7th Jul 2022

May tosses Brexit spanner into EU machinery

  • UK prime minister Theresa May's proposed June 30 extension date - nine days before Brexit is due to happen - has not gone down well in Brussels (Photo: Council of the European Union)

Efforts by embattled UK prime minister Theresa May to extend Brexit until the end of June have roused further grief among an increasingly exasperated European Union.

May proposed her three-month deadline in a letter sent to European Council president Donald Tusk on Wednesday (20 March) ahead of Thursday's summit in Brussels, where EU leaders and heads of state are set to discuss Brexit.

Read and decide

Join EUobserver today

Become an expert on Europe

Get instant access to all articles — and 20 years of archives. 14-day free trial.

... or subscribe as a group

"Prime minster May's proposal of the 30th of June, which has its merits, creates a series of questions of a legal and political nature," Tusk told reporters.

He said any extension would be conditional on a positive vote on the withdrawal agreement in the House of Commons.

May's 30 June date had also provoked an immediate backlash from the European Commission, which said president Jean-Claude Juncker had warned May on the telephone against a post-EU election extension date for the UK's withdrawal from the European Union.

The commission is demanding EU leaders reject her deadline given the legal and political implications for the European elections on 23 May.

"The failure to organise European elections in the United Kingdom could make the formal constitution of the new European parliament illegal," said the commission, in a briefing note.

The commission is instead demanding that the UK either set its withdrawal date before the EU elections, or on another date closer to the end of 2019.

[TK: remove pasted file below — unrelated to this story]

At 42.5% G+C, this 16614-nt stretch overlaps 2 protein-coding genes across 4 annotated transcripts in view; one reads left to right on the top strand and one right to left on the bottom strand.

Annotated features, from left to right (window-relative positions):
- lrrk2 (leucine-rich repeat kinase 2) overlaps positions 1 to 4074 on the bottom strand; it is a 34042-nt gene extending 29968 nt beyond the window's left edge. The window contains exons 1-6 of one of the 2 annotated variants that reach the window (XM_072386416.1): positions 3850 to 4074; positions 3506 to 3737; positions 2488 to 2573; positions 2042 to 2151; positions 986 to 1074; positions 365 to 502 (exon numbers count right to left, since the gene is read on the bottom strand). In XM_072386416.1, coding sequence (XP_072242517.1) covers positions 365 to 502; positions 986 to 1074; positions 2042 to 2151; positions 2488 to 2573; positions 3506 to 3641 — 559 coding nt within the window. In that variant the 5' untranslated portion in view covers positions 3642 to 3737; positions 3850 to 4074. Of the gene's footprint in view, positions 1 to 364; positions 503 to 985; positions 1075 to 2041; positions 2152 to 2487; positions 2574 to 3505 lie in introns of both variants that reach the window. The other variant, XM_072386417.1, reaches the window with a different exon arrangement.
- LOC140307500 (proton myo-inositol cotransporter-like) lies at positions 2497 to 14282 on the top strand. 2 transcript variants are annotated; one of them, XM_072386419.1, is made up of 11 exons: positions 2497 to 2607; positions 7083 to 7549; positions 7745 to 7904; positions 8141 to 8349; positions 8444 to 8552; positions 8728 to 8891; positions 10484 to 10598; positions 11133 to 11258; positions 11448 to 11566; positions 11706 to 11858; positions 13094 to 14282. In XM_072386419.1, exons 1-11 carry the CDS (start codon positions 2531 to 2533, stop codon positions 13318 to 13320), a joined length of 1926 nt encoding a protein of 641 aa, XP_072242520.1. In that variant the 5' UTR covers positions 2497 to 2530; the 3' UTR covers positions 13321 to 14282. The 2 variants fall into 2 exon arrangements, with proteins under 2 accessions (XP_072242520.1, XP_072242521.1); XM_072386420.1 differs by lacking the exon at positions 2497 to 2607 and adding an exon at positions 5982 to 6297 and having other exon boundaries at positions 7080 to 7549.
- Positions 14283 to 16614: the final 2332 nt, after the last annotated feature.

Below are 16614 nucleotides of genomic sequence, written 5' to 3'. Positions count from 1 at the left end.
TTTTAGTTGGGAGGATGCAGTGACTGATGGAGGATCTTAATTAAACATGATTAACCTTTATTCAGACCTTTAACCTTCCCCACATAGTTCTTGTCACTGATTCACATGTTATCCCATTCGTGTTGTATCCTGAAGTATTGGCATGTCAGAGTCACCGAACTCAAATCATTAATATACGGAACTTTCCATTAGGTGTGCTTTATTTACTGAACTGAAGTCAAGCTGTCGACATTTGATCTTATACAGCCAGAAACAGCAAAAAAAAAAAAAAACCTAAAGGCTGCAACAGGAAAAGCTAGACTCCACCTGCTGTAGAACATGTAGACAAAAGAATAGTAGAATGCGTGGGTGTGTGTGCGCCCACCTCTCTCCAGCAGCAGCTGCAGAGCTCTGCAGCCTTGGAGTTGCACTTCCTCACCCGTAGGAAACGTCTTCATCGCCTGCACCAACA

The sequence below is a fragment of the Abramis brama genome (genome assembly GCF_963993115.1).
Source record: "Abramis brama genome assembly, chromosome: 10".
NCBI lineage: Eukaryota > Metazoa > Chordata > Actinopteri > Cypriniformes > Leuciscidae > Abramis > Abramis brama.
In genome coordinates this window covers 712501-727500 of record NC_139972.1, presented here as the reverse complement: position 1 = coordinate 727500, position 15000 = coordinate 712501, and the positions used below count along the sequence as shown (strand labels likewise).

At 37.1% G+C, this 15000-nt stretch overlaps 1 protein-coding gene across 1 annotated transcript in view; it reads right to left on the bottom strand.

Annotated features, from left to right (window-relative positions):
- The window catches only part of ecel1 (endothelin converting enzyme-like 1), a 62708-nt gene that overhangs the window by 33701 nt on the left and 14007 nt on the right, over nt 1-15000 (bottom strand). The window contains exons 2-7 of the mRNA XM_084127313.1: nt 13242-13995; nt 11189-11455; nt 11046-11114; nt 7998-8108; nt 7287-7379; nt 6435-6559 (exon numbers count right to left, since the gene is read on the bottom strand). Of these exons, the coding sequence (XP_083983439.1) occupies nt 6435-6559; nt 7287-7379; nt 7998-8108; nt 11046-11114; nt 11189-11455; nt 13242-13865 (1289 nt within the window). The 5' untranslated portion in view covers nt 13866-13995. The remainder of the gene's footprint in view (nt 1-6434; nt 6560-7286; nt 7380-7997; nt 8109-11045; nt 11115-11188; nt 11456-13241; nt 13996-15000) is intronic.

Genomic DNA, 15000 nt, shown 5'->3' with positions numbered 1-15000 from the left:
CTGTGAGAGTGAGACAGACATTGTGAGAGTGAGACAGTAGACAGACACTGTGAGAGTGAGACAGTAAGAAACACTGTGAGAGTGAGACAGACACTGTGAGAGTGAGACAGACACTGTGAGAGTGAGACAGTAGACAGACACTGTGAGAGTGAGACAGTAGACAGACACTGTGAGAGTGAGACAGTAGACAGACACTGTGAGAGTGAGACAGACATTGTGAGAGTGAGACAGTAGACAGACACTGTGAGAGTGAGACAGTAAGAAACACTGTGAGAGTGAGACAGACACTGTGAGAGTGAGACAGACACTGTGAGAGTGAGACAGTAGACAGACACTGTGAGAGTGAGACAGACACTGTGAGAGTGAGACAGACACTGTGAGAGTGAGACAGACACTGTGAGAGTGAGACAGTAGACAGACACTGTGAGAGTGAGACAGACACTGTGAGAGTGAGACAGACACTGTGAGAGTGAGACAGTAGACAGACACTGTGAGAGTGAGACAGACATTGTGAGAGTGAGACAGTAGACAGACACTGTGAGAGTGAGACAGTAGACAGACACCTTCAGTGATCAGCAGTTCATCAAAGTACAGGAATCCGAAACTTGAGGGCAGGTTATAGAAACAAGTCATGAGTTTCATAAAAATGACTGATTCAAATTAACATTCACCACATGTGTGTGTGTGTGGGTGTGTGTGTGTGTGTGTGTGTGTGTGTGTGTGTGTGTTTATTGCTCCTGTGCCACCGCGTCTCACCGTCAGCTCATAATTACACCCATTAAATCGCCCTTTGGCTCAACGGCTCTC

An EU diplomat echoed similar frustrations to reporters on May's three-month extension plea, noting that the European commission would have to launch an infringement case against the UK.

"From 23 May on, what happens? If the UK has not organised European elections, it is in violation and therefore the commission could launch an infringement against the UK," said the diplomat.

The only workaround, should the UK stick to the 30 June date and still refuse to participate in the EU election, would be a treaty change.

The EU has zero appetite for a treaty change to accommodate UK demands, following more than two years of political wrangling within the British government on issues linked almost exclusively to Brexit.

The EU also has no interest in reopening up negotiations on a text that had been agreed "line by line, paragraph by paragraph."

The EU wants clarity from London in light of the latest spanner Westminster has since tossed into the bloc's machinery.

EU diplomats sounded exasperated with the UK on Wednesday as May's letter arrived to Brussels.

"I feel hopelessness," one diplomat said, blaming months of procrastination, and lack of strategy from the UK side. "At the end of the day, I will not be able to explain to my mother how come this [Brexit] is happening. This is the most bitter experience," the official said.

To further complicate matters, the EU had already prepared to attribute 14 additional EU parliament seats following UK's departure.

Last June, it said the seats would be dispersed between Austria, Denmark, Croatia, Estonia, Finland, France, Ireland, Italy, Netherlands, Poland, Romania, Slovakia, Spain and Sweden.

Juncker had earlier in the day told Germany's Deutschlandfunk's radio that a second EU summit could be held next week if no decision is taken on Brexit on Thursday (21 March).